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|Do You Know How and What Your Smart
Building Devices Are Connected To?
It is important that you know your control system network configuration and keep your documentation up-to-date.
Intelligent Buildings, LLC
Okay... Your control system was installed a couple of years ago and you were handed riser diagrams, As-Builts, mechanical drawings, etc. and you were good to go. Right?
Up until recently the standard implementation for a controls network was created by the integrator and given either a 192.168.X.X or 10.0.X.X IP schema. In some cases the only way to access the system was from a PC on the same network. In other cases the control network did not touch the corporate network, but it was accessible remotely. This was done by purchasing a router/VPN from a big box electronic store and your ISP (internet service provider) supplied you with a public IP to access your front-end from anywhere in the world.
But is that still the way it is setup?
If it is, is it the right way? Or it may have been set up correctly, but because of zero change management and oversight, your control network and corporate network have converged or holes have been punched in your security.
The following examples are possible representations of
what a control network may look like or maybe what is has become after
a few years of "a change here" and "a change there". It is
important that you know your control system network configuration and
keep your documentation up-to-date.
Example 1 - The control network was originally air gapped (physically separated from the corporate network) and the only access was via a public IP to front end. The public IP put the control system in jeopardy by itself. At some point in time a second network card was added to the front-end and connected directly to the corporate network. By doing this there is now a hole punched into the corporate network and it can be used as a pivot point to access company systems.
Example 2 - The control network and corporate network are air gapped. There is no physical connection between the two. However, the control system is exposed to the world with a public IP. The leaves the control system vulnerable to have infected payloads ready and waiting for anyone who accesses the system.
Example 3 - Everything in this example is behind the
corporate firewall and is seemingly safe. It has been my
experience in some cases that the control system front-end is highly
accessible and is used to check email, social media, etc. This
practice can either cause the front-end crash or a means for a threat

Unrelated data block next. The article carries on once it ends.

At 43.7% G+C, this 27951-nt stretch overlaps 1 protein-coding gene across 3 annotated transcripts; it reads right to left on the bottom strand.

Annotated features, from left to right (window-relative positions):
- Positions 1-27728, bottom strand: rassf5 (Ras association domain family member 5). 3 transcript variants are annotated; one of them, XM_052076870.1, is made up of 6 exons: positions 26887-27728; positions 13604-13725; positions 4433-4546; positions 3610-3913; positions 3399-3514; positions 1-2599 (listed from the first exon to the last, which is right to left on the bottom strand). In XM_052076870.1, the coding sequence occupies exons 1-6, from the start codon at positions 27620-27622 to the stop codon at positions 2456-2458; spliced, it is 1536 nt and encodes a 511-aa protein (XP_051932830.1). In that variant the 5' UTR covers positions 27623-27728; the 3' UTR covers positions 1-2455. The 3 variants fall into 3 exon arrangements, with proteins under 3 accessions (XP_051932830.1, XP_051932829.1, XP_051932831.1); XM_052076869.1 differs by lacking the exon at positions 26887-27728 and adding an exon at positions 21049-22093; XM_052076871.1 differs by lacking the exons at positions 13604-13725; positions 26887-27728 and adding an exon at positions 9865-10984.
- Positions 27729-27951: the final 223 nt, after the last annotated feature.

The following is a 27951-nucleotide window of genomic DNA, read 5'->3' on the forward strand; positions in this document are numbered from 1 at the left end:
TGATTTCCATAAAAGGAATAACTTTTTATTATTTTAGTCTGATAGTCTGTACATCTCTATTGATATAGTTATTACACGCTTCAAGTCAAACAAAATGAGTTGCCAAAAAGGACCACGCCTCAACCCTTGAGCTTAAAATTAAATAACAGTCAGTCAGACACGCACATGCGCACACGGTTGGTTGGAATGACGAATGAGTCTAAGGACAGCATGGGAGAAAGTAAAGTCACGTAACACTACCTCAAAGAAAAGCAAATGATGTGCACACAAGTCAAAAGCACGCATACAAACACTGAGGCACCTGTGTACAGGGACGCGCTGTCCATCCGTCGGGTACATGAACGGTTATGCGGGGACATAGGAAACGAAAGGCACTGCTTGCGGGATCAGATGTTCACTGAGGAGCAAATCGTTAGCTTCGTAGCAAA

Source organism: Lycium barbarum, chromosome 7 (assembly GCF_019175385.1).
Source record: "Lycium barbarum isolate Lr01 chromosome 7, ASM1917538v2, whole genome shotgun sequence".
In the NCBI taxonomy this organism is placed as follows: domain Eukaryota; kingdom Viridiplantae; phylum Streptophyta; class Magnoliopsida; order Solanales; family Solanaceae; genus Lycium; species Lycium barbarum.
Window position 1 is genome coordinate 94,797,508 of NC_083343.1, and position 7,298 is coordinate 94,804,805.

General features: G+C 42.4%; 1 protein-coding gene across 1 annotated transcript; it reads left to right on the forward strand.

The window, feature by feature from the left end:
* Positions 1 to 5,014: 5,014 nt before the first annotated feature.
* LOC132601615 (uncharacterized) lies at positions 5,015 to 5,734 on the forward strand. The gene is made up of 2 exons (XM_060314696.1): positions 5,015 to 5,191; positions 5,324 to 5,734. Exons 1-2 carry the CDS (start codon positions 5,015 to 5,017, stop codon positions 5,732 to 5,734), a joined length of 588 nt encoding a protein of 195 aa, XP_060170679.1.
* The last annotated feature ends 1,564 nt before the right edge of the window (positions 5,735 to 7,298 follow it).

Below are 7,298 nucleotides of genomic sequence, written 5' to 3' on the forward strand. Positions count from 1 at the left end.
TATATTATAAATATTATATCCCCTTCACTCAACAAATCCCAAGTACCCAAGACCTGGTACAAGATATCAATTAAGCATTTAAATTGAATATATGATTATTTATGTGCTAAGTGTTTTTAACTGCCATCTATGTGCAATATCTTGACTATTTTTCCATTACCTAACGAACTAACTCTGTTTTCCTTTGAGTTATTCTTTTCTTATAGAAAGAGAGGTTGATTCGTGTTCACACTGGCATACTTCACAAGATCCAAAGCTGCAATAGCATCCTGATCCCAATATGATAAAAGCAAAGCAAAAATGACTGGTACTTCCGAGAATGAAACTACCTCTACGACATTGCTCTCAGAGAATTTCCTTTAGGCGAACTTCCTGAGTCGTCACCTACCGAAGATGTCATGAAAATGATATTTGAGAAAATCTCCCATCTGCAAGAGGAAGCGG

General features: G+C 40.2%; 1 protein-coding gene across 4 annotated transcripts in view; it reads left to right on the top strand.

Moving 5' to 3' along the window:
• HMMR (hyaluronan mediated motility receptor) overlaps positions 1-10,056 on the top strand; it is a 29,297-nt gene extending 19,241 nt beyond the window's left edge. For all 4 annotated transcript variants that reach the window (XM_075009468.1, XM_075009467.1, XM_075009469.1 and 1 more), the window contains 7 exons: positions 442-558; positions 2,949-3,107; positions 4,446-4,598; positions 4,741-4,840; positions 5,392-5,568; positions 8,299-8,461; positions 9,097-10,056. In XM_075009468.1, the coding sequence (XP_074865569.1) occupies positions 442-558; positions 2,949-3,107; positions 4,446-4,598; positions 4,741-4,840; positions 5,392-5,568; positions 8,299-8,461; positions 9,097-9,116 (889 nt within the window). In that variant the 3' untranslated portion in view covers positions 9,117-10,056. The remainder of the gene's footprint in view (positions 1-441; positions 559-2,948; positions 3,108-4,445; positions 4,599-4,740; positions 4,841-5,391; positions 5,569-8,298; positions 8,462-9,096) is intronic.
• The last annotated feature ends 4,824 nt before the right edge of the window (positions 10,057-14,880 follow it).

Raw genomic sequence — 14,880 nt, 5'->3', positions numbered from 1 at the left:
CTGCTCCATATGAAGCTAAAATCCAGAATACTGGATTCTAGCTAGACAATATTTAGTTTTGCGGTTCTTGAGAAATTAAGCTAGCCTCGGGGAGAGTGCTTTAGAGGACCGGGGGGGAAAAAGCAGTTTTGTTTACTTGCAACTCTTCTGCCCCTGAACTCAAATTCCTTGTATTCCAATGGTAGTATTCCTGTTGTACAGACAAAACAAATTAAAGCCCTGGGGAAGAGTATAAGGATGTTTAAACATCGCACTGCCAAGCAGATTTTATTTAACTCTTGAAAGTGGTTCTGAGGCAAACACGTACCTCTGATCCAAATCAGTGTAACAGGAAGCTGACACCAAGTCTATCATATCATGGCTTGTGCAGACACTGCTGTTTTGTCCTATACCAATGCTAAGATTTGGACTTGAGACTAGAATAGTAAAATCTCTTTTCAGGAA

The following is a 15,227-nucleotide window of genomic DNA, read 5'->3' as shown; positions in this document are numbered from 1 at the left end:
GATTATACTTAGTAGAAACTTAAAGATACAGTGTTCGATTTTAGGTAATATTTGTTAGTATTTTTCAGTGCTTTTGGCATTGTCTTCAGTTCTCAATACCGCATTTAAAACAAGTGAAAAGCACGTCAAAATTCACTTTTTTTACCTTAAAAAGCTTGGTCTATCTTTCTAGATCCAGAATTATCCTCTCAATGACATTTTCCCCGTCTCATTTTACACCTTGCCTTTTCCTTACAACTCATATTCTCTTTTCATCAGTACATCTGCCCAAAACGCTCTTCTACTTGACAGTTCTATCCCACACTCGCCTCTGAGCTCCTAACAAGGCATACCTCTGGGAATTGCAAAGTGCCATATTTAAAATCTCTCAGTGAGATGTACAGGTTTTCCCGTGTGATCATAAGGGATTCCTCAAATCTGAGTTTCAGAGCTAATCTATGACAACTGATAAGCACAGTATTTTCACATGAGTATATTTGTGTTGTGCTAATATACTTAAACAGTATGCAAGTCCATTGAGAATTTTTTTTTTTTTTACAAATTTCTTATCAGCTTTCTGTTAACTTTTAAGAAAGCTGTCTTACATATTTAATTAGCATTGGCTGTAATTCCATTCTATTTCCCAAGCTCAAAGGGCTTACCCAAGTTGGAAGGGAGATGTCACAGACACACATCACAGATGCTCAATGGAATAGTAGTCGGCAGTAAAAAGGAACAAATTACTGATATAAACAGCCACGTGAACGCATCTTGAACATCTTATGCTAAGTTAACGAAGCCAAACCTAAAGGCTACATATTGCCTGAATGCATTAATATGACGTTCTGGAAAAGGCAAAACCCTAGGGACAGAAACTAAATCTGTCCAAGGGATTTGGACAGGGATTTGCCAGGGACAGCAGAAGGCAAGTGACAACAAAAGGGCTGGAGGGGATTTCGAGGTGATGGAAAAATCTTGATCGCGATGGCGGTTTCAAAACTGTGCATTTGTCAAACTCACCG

actor to inject malware for data mining, command & control, etc.
Example 4 - This example is little different in that
there is a mix of public and private IP's. Certain parts of the
system are exposed and some would think that others are not.
Depending on the system you have, most will allow tunneling, which
means if the bad guy can get to a controller with attached devices,
they can tunnel and command or damage the end devices.
Example 5 - This example deals with the physical security of
a control network. In the example below, equipment with IP
connectivity has been added to the network outside of the
building. Because typically there is never traffic monitoring of
a control network, the bad guy connects something either inline to
remotely access the network from the comfort of their home or
temporarily connect and inject malicious software to perform whatever
task they have chosen.
Example 6 - In
this final example, there is a segment of the control network that is
exposed with a public IP and the other segment is on an internal,
private network. At some point someone wanted or needed to get
data from the internal networked control equipment the other network or
vice versa, so they introduce a BBMD to route the traffic across the
different subnet. Using Shodan, Censys, or ZoomEye the bad
will more than likely find the BBMD and then with FREE Bacnet software
scan the network and find the devices on the other side. With
this FREE Bacnet software they now have unrestricted, no password
needed, command and control of these devices.
If you haven't reviewed your control system network architecture in a while, I suggest you do. If you don't have change management in place, you need to. If you have any segment of your control network exposed to the world, work with IT and get it behind a high quality firewall.
The BlackHats are looking and probing and they have plenty of tools available to them to find you. Let's not make it too easy for them.
This year I will
be a part of Intelligent Buildings Boot Camp at IBcon. The
session will take a deeper dive of what is in this article. Plus
it will take you “behind the curtain” to show you the tools that the
bad guys use. I will also show you real-world examples of current
systems that are readily available on the web for the taking. I
hope you will join me on June 21 in San Jose.
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